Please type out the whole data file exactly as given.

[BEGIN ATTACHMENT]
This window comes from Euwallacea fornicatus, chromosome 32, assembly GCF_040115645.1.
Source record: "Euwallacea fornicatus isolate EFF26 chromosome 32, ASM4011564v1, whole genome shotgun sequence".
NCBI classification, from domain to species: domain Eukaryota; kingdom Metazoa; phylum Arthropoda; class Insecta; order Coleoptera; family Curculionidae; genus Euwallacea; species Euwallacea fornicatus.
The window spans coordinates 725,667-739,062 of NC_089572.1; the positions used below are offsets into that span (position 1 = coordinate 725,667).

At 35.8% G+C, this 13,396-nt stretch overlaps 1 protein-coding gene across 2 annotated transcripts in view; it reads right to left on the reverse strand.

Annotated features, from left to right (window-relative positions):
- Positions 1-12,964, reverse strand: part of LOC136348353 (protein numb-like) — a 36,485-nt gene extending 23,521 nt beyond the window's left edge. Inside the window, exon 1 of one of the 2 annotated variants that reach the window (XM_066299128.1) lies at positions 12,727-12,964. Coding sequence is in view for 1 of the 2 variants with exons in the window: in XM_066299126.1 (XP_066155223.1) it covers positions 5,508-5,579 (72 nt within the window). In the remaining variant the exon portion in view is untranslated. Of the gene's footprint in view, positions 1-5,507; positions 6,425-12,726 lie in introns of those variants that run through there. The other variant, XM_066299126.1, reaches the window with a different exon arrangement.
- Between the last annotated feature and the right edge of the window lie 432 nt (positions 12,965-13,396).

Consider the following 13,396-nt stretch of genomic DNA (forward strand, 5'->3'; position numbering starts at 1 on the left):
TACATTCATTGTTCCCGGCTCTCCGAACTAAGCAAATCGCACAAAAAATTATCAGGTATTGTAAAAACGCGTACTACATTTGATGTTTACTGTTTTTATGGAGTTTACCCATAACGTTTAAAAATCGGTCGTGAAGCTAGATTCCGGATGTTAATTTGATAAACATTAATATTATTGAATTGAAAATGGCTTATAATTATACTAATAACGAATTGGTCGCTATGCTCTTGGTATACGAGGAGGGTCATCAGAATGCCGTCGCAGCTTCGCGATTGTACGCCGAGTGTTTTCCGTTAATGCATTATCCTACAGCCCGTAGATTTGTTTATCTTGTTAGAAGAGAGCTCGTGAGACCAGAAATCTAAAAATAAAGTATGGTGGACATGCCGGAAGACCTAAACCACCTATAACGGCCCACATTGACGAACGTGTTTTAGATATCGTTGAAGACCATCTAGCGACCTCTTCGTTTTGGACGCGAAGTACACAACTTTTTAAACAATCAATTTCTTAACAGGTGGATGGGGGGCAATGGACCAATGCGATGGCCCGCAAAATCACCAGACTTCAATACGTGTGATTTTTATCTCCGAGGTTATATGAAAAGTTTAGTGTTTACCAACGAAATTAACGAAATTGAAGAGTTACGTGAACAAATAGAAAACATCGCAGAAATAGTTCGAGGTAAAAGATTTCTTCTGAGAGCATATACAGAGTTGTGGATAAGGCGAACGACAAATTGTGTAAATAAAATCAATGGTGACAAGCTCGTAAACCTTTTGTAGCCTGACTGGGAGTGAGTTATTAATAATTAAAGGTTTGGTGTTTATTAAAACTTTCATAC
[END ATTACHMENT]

This window comes from Euwallacea fornicatus, chromosome 32, assembly GCF_040115645.1.
Source record: "Euwallacea fornicatus isolate EFF26 chromosome 32, ASM4011564v1, whole genome shotgun sequence".
NCBI classification, from domain to species: domain Eukaryota; kingdom Metazoa; phylum Arthropoda; class Insecta; order Coleoptera; family Curculionidae; genus Euwallacea; species Euwallacea fornicatus.
The window spans coordinates 725,667-739,062 of NC_089572.1; the positions used below are offsets into that span (position 1 = coordinate 725,667).

At 35.8% G+C, this 13,396-nt stretch overlaps 1 protein-coding gene across 2 annotated transcripts in view; it reads right to left on the reverse strand.

Annotated features, from left to right (window-relative positions):
- Positions 1-12,964, reverse strand: part of LOC136348353 (protein numb-like) — a 36,485-nt gene extending 23,521 nt beyond the window's left edge. Inside the window, exon 1 of one of the 2 annotated variants that reach the window (XM_066299128.1) lies at positions 12,727-12,964. Coding sequence is in view for 1 of the 2 variants with exons in the window: in XM_066299126.1 (XP_066155223.1) it covers positions 5,508-5,579 (72 nt within the window). In the remaining variant the exon portion in view is untranslated. Of the gene's footprint in view, positions 1-5,507; positions 6,425-12,726 lie in introns of those variants that run through there. The other variant, XM_066299126.1, reaches the window with a different exon arrangement.
- Between the last annotated feature and the right edge of the window lie 432 nt (positions 12,965-13,396).

Consider the following 13,396-nt stretch of genomic DNA (forward strand, 5'->3'; position numbering starts at 1 on the left):
TACATTCATTGTTCCCGGCTCTCCGAACTAAGCAAATCGCACAAAAAATTATCAGGTATTGTAAAAACGCGTACTACATTTGATGTTTACTGTTTTTATGGAGTTTACCCATAACGTTTAAAAATCGGTCGTGAAGCTAGATTCCGGATGTTAATTTGATAAACATTAATATTATTGAATTGAAAATGGCTTATAATTATACTAATAACGAATTGGTCGCTATGCTCTTGGTATACGAGGAGGGTCATCAGAATGCCGTCGCAGCTTCGCGATTGTACGCCGAGTGTTTTCCGTTAATGCATTATCCTACAGCCCGTAGATTTGTTTATCTTGTTAGAAGAGAGCTCGTGAGACCAGAAATCTAAAAATAAAGTATGGTGGACATGCCGGAAGACCTAAACCACCTATAACGGCCCACATTGACGAACGTGTTTTAGATATCGTTGAAGACCATCTAGCGACCTCTTCGTTTTGGACGCGAAGTACACAACTTTTTAAACAATCAATTTCTTAACAGGTGGATGGGGGGCAATGGACCAATGCGATGGCCCGCAAAATCACCAGACTTCAATACGTGTGATTTTTATCTCCGAGGTTATATGAAAAGTTTAGTGTTTACCAACGAAATTAACGAAATTGAAGAGTTACGTGAACAAATAGAAAACATCGCAGAAATAGTTCGAGGTAAAAGATTTCTTCTGAGAGCATATACAGAGTTGTGGATAAGGCGAACGACAAATTGTGTAAATAAAATCAATGGTGACAAGCTCGTAAACCTTTTGTAGCCTGACTGGGAGTGAGTTATTAATAATTAAAGGTTTGGTGTTTATTAAAACTTTCATAC